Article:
Carmen Aguirre on The Next Chapter

Every year, the Canada Reads authors sit down with The Next Chapter host Shelagh Rogers to discuss their life, writing and what it's like to have their book up for national debate. We will share all the interviews on the Canada Reads website. 

This week, we bring you Shelagh's conversation with Something Fierce author Carmen Aguirre. This interview originally aired on the December 12, 2011, episode of The Next Chapter.



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Carmen Aguirre has lived two distinct lives. In her current life, she's an established actor and playwright in Vancouver. Her last production, The Refugee Hotel, was nominated for a Dora Award in 2010. But as a youth, Carmen lived a harrowing existence filled with danger and fear as a revolutionary in South America. She chronicles this life in her book, Something Fierce: Memoirs of a Revolutionary Daughter.

When Carmen was five years old, her family fled Chile as political refugees and started to build a new life in Vancouver. But when Carmen was 11, they decided to return and contribute to the cause. Her parents became revolutionaries, fighting against Augusto Pinochet's dictatorship in Chile in the 1980s. As a young girl, Carmen was asked to keep secrets and was moved from house to house, city to city and country to country, often without warning or explanation. However, none of that deterred her. She loved her country and wanted to fight for it.

Carmen was nervous about putting her personal story in the public eye, and for good reason. First, she feared for her safety. As it is, the book gives only vague details of the revolutionary movement and Carmen's participation in it. "I never mentioned the name of the movement. I mention 'goods and items' quite a bit," she explained to Shelagh Rogers.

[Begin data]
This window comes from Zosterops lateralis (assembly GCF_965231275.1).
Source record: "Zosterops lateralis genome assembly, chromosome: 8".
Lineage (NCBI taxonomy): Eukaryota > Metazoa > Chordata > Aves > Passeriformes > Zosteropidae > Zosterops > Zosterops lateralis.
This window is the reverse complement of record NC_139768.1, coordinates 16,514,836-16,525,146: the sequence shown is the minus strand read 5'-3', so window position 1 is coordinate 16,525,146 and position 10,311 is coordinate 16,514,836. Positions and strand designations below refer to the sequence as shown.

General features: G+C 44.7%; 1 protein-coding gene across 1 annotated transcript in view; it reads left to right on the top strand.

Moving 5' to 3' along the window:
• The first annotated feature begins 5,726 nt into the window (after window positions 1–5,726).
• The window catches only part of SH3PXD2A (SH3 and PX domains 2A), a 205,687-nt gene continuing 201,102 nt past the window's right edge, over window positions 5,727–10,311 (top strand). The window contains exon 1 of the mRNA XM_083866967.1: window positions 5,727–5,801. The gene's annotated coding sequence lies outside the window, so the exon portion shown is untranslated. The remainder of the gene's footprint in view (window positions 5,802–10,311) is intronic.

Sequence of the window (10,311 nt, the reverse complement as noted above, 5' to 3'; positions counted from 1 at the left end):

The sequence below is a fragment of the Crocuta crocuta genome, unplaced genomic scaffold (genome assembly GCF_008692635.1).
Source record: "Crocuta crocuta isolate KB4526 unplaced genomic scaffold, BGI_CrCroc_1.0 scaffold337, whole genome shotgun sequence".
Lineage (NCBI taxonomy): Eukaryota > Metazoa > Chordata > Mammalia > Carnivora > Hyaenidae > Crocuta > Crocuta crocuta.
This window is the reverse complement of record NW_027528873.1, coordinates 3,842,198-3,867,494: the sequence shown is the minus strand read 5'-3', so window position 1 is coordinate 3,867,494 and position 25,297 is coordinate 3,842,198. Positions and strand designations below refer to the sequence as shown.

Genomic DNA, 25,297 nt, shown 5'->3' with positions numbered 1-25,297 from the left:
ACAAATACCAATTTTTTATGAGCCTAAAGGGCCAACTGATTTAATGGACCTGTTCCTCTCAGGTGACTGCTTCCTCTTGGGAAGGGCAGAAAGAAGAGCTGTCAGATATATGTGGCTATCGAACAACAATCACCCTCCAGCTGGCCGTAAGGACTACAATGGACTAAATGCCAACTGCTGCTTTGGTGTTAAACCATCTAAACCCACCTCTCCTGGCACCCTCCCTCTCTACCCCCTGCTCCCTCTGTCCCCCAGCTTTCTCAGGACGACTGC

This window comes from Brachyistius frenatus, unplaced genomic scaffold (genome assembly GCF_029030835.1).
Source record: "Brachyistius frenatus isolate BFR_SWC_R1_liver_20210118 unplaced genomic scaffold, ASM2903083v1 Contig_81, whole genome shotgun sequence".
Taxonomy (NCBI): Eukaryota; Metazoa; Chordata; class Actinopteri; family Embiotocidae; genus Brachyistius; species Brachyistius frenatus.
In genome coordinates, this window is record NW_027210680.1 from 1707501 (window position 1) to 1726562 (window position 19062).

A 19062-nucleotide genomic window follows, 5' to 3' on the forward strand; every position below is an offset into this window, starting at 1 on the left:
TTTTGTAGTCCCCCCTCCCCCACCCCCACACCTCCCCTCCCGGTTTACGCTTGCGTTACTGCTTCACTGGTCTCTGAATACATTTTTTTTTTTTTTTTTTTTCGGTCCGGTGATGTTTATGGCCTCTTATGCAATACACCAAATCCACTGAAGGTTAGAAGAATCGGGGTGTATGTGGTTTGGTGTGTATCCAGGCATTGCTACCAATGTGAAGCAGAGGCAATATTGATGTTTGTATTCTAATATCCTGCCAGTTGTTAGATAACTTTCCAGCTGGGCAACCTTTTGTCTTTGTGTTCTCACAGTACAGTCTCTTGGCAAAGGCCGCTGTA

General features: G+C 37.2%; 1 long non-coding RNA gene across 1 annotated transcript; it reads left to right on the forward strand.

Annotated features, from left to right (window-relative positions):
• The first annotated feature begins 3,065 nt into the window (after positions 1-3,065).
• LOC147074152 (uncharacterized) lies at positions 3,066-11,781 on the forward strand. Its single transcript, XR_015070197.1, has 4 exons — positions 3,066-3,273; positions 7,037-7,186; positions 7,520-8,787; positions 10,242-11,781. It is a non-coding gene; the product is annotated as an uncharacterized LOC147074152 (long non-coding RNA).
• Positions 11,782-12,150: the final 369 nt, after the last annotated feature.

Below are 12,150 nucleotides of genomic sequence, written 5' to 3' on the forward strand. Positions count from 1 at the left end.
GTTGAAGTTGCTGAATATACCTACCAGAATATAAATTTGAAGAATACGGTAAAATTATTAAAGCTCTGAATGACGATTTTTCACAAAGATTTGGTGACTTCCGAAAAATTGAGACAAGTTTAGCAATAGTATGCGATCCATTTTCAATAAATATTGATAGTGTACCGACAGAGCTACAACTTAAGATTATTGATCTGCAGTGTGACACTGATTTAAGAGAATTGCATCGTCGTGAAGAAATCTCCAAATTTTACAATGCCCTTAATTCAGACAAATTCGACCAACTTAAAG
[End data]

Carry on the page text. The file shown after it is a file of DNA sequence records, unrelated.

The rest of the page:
Second, she wanted the book to read as a narrative, and to capture a larger audience. She didn't write this book as therapy. She didn't publish her journals for the world to read. "As much as it's a very personal story, it's also not," Carmen said. It was important to Carmen that her story be relatable for readers everywhere. "The big theme I was working on throughout the book was commitment clashing with desire," she said. "I think everybody can relate to [that]."

Finally, Carmen wanted to give the revolution she participated in a voice. Very little has been written about the Chilean revolution in English literature. Carmen believes this is because they lost, but she also believes that it's still an important part of history and is a story that needs to be told. Ordinary people were giving up everything they knew and were sacrificing their safety for a greater good. A lot of literature about revolutions doesn't reflect that, and Carmen wants to change that. "[Something Fierce] is not about heroism or martyrdom," she said. "It's just an everyday account of a pretty ordinary person in an extraordinary situation."

But why would Carmen do this? Why would she go along with her parents' wishes, and then actively choose to become a revolutionary herself, potentially putting her life in danger? For Carmen, the answer was simple.

"This is all for a larger cause. This has nothing to do with me," she said. "I would look around and say 'half the people in this country, Chile, are in dire straits. I have food in my stomach. Really, I'm okay.'"



Shad will defend Something Fierce in the Canada Reads 2012 debates. The debates will air at 11 a.m. (11:30 a.m. in Nfld.) on CBC Radio One and will be livestreamed on CBC Books at 10 a.m. ET on February 6,7, 8 and 9.

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